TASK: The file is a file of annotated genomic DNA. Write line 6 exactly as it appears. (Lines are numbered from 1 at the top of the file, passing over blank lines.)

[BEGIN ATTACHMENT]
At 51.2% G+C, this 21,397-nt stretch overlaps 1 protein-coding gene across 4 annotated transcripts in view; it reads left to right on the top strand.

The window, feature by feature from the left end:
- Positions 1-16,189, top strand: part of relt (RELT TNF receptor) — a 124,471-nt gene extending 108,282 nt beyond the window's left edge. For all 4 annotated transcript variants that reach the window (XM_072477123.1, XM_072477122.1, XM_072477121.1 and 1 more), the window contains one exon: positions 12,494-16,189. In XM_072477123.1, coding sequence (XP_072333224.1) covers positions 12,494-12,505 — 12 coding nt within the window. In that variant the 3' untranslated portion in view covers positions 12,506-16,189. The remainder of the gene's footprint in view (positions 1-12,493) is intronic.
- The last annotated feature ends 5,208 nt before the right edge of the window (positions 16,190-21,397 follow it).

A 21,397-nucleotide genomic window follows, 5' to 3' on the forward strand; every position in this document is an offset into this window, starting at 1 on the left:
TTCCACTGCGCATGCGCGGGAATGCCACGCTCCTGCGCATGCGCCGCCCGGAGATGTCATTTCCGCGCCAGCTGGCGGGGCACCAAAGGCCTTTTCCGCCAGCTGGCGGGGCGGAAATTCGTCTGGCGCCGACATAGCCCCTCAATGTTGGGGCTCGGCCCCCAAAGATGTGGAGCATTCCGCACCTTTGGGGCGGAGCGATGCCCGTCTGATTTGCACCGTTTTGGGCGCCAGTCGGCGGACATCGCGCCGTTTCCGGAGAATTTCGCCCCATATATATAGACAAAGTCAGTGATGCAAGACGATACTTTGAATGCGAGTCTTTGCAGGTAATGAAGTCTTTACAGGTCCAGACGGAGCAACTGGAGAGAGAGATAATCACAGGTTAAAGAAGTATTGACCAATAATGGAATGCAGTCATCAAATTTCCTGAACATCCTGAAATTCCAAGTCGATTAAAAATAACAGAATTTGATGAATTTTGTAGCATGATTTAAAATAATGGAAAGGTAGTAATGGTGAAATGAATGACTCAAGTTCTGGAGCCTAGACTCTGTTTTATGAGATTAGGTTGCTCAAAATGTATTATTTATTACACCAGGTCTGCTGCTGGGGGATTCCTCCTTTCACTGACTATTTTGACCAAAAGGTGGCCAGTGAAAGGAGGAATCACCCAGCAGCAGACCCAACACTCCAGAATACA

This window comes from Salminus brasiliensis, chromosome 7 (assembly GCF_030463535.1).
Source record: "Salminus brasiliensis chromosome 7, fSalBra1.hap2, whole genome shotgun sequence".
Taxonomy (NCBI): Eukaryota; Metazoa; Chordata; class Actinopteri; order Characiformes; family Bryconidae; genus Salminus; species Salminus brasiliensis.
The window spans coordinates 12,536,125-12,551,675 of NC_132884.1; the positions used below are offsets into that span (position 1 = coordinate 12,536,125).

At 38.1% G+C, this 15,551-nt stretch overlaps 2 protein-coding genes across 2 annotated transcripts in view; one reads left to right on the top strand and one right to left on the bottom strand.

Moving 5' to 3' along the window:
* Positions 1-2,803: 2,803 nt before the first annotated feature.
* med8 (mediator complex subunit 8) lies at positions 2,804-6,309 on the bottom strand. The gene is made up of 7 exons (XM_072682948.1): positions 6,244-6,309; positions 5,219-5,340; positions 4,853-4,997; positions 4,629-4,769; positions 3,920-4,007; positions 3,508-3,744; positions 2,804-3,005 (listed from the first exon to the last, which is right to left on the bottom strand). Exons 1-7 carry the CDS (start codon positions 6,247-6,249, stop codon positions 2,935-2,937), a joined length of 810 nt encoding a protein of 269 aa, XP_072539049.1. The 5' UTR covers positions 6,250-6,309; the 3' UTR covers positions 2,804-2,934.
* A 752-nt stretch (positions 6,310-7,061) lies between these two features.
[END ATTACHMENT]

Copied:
TTCCACTGCGCATGCGCGGGAATGCCACGCTCCTGCGCATGCGCCGCCCGGAGATGTCATTTCCGCGCCAGCTGGCGGGGCACCAAAGGCCTTTTCCGCCAGCTGGCGGGGCGGAAATTCGTCTGGCGCCGACATAGCCCCTCAATGTTGGGGCTCGGCCCCCAAAGATGTGGAGCATTCCGCACCTTTGGGGCGGAGCGATGCCCGTCTGATTTGCACCGTTTTGGGCGCCAGTCGGCGGACATCGCGCCGTTTCCGGAGAATTTCGCCCCATATATATAGACAAAGTCAGTGATGCAAGACGATACTTTGAATGCGAGTCTTTGCAGGTAATGAAGTCTTTACAGGTCCAGACGGAGCAACTGGAGAGAGAGATAATCACAGGTTAAAGAAGTATTGACCAATAATGGAATGCAGTCATCAAATTTCCTGAACATCCTGAAATTCCAAGTCGATTAAAAATAACAGAATTTGATGAATTTTGTAGCATGATTTAAAATAATGGAAAGGTAGTAATGGTGAAATGAATGACTCAAGTTCTGGAGCCTAGACTCTGTTTTATGAGATTAGGTTGCTCAAAATGTATTATTTATTACACCAGGTCTGCTGCTGGGGGATTCCTCCTTTCACTGACTATTTTGACCAAAAGGTGGCCAGTGAAAGGAGGAATCACCCAGCAGCAGACCCAACACTCCAGAATACA